At presentation to the authors’ institution, the physical examination findings were unremarkable. The body condition score was 4 out of 9, and the bodyweight was 33 kg. According to the owner, the dog had not coughed, had a good appetite and it could walk for 1.5 h easily. The institution’s A-team recommended a sub-antimicrobial dose of oral doxycycline (1.5 mg/kg, once daily) for the long-term therapy instead of azithromycin. This decision was made to reduce the chance for selecting azithromycin-resistant bacterial strains. The owner, 3 months later, reported via email that the dog was free of clinical signs. The daily doxycycline dose was then halved to 0.7 mg/kg once daily. This decision was made to bring the dose closer to reported recommended human dosage [9
]. After this, 5 months later, the owner reported via email that the dog continued to have no clinical signs and the dog gained weight (bodyweight of 44 kg), which resulted in a further reduction of the doxycycline dose to 0.5 mg/kg once daily. No follow up radiographs were performed because (1) bronchiectasis is an irreversible disease and (2) radiographic changes showed no correlation with the presence or absence of clinical signs based on the previously made radiographs. Follow-up-computed tomographic scan was considered unethical because of the potential risks and inconvenience of general anesthesia for the dog and the high costs for the owners, whereas the results would not affect the therapeutic plan.
Though azithromycin solved the clinical signs of bronchiectasis and prevented recurrent bacterial pneumonia in the presented case, it also resulted in anorexia of short duration on the day of administration, which is a reported adverse reaction of this medication (as written in the specification of medicinal product characteristics, SmPC). Contrarily, doxycycline did not cause any side effects.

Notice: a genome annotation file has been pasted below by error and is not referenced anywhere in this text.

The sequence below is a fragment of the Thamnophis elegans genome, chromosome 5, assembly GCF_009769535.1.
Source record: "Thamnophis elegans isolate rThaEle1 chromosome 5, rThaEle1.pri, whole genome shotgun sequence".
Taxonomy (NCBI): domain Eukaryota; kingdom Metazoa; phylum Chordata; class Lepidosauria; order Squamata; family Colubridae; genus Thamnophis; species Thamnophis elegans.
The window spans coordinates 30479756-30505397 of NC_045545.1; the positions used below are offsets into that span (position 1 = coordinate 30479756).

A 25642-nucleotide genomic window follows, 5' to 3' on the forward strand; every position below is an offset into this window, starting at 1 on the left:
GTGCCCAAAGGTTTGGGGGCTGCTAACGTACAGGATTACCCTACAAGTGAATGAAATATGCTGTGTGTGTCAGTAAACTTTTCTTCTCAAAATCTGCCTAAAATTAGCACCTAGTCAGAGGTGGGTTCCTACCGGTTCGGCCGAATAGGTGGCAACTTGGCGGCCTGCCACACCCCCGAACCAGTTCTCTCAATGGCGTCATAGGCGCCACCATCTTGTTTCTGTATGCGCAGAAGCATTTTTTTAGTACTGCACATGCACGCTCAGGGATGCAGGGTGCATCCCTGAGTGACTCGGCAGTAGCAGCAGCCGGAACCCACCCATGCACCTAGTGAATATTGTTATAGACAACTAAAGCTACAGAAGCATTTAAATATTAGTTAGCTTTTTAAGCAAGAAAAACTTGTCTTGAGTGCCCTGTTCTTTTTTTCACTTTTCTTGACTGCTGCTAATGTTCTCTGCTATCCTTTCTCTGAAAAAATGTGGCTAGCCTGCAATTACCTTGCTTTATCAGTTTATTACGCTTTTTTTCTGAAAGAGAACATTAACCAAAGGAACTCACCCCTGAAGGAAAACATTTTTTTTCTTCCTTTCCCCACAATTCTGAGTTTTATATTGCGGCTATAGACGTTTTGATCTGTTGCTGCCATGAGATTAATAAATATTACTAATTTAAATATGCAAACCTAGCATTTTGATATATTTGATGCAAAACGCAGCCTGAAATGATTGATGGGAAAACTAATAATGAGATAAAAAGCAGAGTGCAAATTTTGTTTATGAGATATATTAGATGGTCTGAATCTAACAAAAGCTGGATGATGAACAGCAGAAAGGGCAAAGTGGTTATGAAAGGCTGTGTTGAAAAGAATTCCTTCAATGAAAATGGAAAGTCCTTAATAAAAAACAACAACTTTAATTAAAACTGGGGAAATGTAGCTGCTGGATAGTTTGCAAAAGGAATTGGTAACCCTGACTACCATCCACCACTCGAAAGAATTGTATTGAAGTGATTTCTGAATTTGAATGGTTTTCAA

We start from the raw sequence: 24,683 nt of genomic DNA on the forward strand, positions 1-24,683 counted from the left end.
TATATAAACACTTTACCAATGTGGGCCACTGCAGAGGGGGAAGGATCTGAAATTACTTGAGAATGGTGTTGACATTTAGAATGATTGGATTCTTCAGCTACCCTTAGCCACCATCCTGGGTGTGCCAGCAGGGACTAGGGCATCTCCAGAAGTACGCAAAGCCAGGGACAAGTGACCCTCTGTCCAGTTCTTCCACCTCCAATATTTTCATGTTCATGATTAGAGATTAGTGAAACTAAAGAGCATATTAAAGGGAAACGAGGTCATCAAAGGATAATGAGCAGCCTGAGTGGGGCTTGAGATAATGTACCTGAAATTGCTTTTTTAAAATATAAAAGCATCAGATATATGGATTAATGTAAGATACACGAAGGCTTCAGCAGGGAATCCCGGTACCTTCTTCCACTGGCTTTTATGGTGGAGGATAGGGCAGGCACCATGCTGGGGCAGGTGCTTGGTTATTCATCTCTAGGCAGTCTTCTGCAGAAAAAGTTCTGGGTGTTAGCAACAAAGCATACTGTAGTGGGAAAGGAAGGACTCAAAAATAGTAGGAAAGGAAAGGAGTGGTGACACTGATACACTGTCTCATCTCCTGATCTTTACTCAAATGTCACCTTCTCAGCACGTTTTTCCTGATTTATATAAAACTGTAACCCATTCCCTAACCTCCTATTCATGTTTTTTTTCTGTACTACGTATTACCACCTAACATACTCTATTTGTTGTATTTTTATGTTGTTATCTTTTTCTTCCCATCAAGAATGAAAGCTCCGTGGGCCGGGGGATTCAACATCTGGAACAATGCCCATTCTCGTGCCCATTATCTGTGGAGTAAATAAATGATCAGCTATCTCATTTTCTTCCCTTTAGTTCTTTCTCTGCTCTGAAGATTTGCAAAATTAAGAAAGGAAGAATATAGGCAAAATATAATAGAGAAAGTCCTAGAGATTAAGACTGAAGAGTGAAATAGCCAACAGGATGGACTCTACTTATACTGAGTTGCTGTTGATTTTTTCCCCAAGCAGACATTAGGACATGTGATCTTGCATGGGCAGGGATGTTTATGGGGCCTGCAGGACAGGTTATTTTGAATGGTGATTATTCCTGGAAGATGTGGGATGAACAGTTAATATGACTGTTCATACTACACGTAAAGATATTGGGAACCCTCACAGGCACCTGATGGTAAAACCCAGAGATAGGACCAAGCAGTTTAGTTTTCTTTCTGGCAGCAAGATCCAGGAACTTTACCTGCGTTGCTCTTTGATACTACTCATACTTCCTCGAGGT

Based on the present case report, we suspect that the anti-inflammatory properties of the doxycycline were sufficient to control clinical signs of bronchiectasis and prevent recurrent bacterial pneumonia. The mechanism of this effect might be the reduction of bronchial mucus secretion and the neutrophilic granulocyte infiltration of the bronchi [7
]. Therefore, antibiotic therapy would only be indicated in an event where the dog is presented with clinical signs of suspected bacterial pneumonia (i.e., in the present case anorexia, cough and fever). In case of suspected pneumonia, the dose of oral doxycycline can be increased to the antimicrobial dose of 5–10 mg/kg once or twice a day until cessation of the acute clinical signs. The most likely reason why therapy with amoxicillin and clavulanic acid prescribed by the referring veterinarian did not result in resolution of chronic chough is that beta lactam antibiotics are not known to have off-target anti-inflammatory and immunomodulatory effects. Because chronic cough in the case of bronchiectasis is thought to be related to increased mucus secretion and nonbacterial neutrophilic bronchial wall inflammation, pure antibiotic therapy could result in insufficient clinical improvement of respiratory signs. On the other hand, amoxicillin and clavulanic acid did solve the acute clinical signs of anorexia and fever, which were probably the result of a bacterial pneumonia.
Since the anti-inflammatory dose range of doxycycline has yet to be determined in dogs, we chose an initial dose close to a reported canine study on periodontal condition [8
]. Because the longest disease-free period without antibiotic therapy in the presented dog was 2 months, we administered doxycycline in this dosage for 3 months to test its long-term efficacy. Afterwards, the dose was reduced to 0.7 mg/kg once daily, which is close to the dose used in humans [9
]. As a comparison, the anti-inflammatory dose of doxycycline in humans is 20 mg BID, which is equivalent to 0.5 mg/kg/day in the case of an 80 kg person [9